Now, in Polchinski’s first example we consider the case where ${\mathcal{F} = J_{a}^{\mu}}$ and ${\mathcal{G} = e^{ikX(z, \bar{z})}}$. In other words, we want to compute the product of the current and the exponential operator. As the product is normal ordered, there are no singularities and the classical equations of motion are satisfied. Instead, the singularities are produced from the contractions, or, in this case, the cross-contractions as ${z \rightarrow z_{0}}$. Furthermore, as a sort of empirical rule, it can be said that the most singular term in ${\frac{1}{z - z_{0}}}$ comes from the most cross-contractions. And we should recall that we compute the cross-contractions by hitting our operators with ${\delta / \delta X^{\mu}_{\mathcal{F}}}$ and ${\delta / \delta X^{\mu}_{\mathcal{G}}}$, respectively. Hence, from the master formula for cross-contractions,

$\displaystyle : \frac{i}{\alpha^{\prime}} :\partial X^\mu(z): :e^{ik X(z_0,{\bar z_{0}})}: = \exp [- \frac{\alpha^{\prime}}{2} \int d^2 z_1 d^2 z_2 \ln \mid z_{12}\mid^2 \frac{\delta}{\delta X_{\mathcal{F}}^{\mu}(z_1, \bar{z}_1)} \frac{\delta}{\delta X_{\mathcal{G} \mu}(z_2, \bar {z}_2)}] \ \ :\frac{i}{\alpha^{\prime}} \partial X^\mu(z) e^{i k X(z_{0},\bar{z}_{0})}:$

$\displaystyle = : \frac{i}{\alpha^{\prime}} \partial X^{\mu}(z) e^{i k X(z_{0},\bar{z}_{0})} : - \frac{i}{2} : \int d^2 z_1 d^2 z_2 \ln \mid z_{12} \mid^2 \frac{\delta(\partial X^{\mu}(z))}{\delta X_{\mathcal{F}}^{\mu}(z_1, \bar{z}_1)} \frac{\delta ( e^{i k X(z_0, \bar{z}_0)})}{\delta X_{\mathcal{G} \mu}(z_2, \bar{z}_2)} \ \ (9)$

Note that for ${\mathcal{G}}$, which, in this case is ${e^{ikX}}$, it is an eigenfunctional of ${\delta / \delta X_{\mathcal{G}} (z_{2}, \bar{z}_{2})}$. Likewise, for for ${\delta / \delta X_{\mathcal{F}}}$ we will end up with a delta function,

$\displaystyle = : \frac{i}{\alpha^{\prime}} \partial X^{\mu}(z) e^{i k X(z_{0},\bar{z}_{0})} : - \frac{i}{2} : \int d^2 z_1 d^2 z_2 \ln \mid z_{12} \mid^2 \partial (\delta^{\mu}_{\alpha} \delta^2(z_1, z)) i k^{\alpha} \delta^2(z_2, z_0) e^{i k X(z_{0}, \bar{z}_0)} : \ \ (10)$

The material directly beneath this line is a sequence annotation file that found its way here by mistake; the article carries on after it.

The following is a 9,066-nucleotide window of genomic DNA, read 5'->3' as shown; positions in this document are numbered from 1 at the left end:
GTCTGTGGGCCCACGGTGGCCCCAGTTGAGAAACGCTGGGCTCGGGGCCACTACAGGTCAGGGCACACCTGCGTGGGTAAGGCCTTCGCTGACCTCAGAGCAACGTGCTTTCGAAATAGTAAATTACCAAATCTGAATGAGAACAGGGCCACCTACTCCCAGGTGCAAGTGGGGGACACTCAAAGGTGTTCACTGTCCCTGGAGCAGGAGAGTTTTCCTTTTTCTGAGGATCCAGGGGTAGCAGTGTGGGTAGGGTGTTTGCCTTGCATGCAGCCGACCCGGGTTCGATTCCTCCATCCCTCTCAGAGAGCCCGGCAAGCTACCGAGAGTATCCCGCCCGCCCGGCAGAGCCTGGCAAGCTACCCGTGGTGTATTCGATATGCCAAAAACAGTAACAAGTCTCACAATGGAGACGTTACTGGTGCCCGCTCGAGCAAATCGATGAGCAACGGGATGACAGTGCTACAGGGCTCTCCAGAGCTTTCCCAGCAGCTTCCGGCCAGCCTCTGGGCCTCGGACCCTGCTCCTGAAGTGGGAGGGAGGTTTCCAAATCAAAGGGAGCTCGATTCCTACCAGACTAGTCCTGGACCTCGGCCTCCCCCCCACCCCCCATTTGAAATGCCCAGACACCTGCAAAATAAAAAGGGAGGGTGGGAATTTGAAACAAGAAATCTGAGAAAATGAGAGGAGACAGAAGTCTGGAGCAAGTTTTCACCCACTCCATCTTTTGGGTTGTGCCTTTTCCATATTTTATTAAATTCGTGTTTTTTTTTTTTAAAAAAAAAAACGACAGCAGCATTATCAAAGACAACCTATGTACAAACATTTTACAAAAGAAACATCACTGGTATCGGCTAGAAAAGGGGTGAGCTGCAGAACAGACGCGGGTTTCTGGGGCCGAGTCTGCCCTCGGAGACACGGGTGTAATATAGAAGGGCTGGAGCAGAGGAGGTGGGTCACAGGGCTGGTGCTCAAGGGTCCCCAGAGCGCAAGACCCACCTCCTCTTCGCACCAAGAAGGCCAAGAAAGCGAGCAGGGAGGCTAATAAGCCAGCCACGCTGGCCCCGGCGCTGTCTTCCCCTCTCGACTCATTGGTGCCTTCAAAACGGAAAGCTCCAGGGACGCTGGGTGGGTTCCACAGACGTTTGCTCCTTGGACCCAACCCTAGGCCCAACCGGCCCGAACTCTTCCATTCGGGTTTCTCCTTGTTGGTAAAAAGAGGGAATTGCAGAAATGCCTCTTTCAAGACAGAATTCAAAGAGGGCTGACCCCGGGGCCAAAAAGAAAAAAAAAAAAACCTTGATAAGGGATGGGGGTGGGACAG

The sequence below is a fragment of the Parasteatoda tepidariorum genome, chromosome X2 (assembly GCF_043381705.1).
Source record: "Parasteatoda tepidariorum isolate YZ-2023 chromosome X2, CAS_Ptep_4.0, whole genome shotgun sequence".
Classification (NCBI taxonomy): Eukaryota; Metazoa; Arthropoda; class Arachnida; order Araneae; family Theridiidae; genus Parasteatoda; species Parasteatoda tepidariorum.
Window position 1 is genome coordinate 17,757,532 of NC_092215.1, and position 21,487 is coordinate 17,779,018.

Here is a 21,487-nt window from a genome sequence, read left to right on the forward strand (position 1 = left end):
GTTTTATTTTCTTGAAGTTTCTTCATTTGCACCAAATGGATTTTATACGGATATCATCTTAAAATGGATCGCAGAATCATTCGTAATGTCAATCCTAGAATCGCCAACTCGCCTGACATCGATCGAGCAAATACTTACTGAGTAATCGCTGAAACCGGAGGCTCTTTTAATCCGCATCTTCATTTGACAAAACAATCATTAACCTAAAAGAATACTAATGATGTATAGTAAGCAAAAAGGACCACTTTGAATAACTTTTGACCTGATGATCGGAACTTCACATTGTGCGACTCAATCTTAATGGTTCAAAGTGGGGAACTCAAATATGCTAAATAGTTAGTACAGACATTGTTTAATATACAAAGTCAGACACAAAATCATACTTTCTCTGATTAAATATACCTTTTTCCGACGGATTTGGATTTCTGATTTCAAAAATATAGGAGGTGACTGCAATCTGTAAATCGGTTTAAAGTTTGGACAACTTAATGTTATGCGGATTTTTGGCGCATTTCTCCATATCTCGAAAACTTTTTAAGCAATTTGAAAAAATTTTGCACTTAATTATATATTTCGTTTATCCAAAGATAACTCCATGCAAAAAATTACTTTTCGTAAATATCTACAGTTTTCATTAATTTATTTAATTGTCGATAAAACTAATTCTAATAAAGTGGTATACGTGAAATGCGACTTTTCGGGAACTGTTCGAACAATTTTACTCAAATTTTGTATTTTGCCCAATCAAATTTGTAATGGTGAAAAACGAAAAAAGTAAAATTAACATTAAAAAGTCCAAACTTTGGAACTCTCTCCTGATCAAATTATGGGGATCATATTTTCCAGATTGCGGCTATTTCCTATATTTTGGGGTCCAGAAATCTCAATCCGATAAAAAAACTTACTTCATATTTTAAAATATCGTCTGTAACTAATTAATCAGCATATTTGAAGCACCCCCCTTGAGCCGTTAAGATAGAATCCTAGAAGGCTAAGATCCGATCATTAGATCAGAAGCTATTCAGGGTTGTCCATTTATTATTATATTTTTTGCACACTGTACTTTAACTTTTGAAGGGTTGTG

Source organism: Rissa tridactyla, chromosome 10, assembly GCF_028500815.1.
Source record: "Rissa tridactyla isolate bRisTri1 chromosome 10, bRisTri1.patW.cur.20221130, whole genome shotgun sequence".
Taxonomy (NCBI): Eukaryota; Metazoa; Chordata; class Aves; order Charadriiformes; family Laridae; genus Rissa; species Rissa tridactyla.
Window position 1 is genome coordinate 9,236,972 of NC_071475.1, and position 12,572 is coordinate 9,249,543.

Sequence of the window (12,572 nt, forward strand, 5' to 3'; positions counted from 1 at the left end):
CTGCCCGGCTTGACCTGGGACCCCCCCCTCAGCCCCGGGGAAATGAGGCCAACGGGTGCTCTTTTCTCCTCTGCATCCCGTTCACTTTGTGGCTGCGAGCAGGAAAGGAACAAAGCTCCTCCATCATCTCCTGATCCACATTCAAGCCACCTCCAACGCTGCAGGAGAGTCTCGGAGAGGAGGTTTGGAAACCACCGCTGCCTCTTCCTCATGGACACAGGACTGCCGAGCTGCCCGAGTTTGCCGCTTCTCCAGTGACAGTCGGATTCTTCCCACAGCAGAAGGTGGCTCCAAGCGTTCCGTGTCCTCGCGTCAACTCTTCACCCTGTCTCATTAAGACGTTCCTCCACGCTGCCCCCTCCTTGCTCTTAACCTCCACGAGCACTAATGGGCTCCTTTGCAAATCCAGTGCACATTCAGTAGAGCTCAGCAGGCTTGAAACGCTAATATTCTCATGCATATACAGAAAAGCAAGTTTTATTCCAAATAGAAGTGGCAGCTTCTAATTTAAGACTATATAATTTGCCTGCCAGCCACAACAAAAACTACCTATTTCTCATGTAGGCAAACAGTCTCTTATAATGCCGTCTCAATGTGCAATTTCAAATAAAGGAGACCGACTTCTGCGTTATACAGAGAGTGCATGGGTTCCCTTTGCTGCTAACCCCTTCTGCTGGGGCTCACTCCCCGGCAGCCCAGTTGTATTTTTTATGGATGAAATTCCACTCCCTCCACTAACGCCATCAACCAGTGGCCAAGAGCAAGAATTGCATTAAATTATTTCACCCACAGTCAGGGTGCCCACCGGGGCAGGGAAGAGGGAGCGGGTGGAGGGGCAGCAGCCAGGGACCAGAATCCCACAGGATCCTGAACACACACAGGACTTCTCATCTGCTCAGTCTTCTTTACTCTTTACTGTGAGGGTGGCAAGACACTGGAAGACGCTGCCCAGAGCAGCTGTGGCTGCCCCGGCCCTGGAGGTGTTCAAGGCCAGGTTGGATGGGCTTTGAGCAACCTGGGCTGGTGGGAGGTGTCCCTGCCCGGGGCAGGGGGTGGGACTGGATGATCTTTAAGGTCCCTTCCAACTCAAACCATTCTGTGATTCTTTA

Now, we can pull out the $ik^{\mu}$ which flips the sign,

$\displaystyle = : \frac{i}{\alpha^{\prime}} \partial X^{\mu}(z) e^{i k X(z_{0},\bar{z}_{0})}: + \frac{k^{\mu}}{2} : \partial (\int d^2 z_1 d^2 z_2 \ln \mid z_{12} \mid^2 \delta^2(z_1, z) \delta^2(z_2, z_{0}) e^{i k X(z_{0},\bar{z}_0)}) : \ \ (11)$

Notice that we have delta functions inside the integrand, so we are left with,

$\displaystyle : \frac{i}{\alpha^{\prime}} \partial X^{\mu}(z) e^{i k X(z_{0},\bar{z}_{0})} : + \frac{k^{\mu}}{2} : \partial ( \ln \mid z - z_{0} \mid^2 e^{i k X(z_0,\bar{z}_0)}) :$

$\displaystyle = : \frac{i}{\alpha^{\prime}} \partial X^{\mu}(z) e^{i k X(z_{0},\bar{z}_{0})} : + \frac{k^{\mu}}{2 (z - z_{0})} e^{i k X(z_0,\bar{z}_0)} \ \ (12)$

And so we obtain the following result,

$\displaystyle \frac{i}{\alpha^{\prime}} : \partial_{a}X^{\mu} : :e^{ikX}: \sim \frac{k^{\mu}}{2 (z - z_{0})} : e^{ikX}: \ \ (13)$

Where ${\sim}$ means the most singular pieces. We can also perform the same calculations for the antiholomorphic term,

$\displaystyle \frac{i}{\alpha^{\prime}} : \bar{\partial}X^{\mu}: : e^{ikX}: \sim \frac{k^{\mu}}{2(\bar{z} - \bar{z}_{0})} :e^{ikX}: \ \ (14)$

As Polchinski notes and as we see, the OPE is in agreement with the Ward identity. But we can still carry on a bit further. To conclude this example, recall explicitly to mind the Ward identity and our residues. Switching back to the holomorphic case and evaluating the LHS of (14) notice we find, picking out only the residues,

$\displaystyle \frac{i}{\alpha^{\prime}} : \partial X^{\mu} e^{ikX}: = (\frac{k^{\mu}}{2} + \frac{k^{\mu}}{2}) G = k^{\mu} G \ \ (15)$

So, we have that it must be equal to ${k^{\mu}}$ times the operator ${\mathcal{G}}$ from above. Now, given that ${\mathcal{G} = \mathcal{A}}$, the right-hand side of the Ward identity tells us that,

$\displaystyle k^{\mu} \mathcal{A} = \frac{1}{i \epsilon} \delta \mathcal{A} \ \ (16)$

And, again, from the Ward identity we can see in (15) that with a bit of algebra the variation of the operator must be,

$\displaystyle \delta \mathcal{A} = ik^{\mu}\epsilon \mathcal{A} \ \ (17)$

Where we are assuming the variation is only in one direction. Interestingly, as an aside, what is actually happening are the following transformation properties,

$\displaystyle \mathcal{A} = e^{ikX} \rightarrow e^{ikX + ik^{\mu}\epsilon}$

$\displaystyle X^{\mu} \rightarrow X^{\mu} + \epsilon \ \ (18)$

1.2. Example 2

In the first example we considered a spacetime translation. We can now look to the second example in Polchinski’s textbook, where we want to consider a worldsheet translation, particularly how the ${a}$ of the ${\sigma}$ coordinates transforms as ${\delta \sigma^{a} = \epsilon v^{a}}$. Here ${v^{a}}$ is a constant vector. It follows that from the action for free massless scalars is invariant under this transformation, with the above symmetry clearly understood given ${X}$ is a scalar and how ${\delta \sigma^{a}}$ does not change the measure of integration. And so, just as in the first example, what we want to do is investigate the construction of the conserved current as a result of this worldsheet symmetry transformation and then test the Ward identity.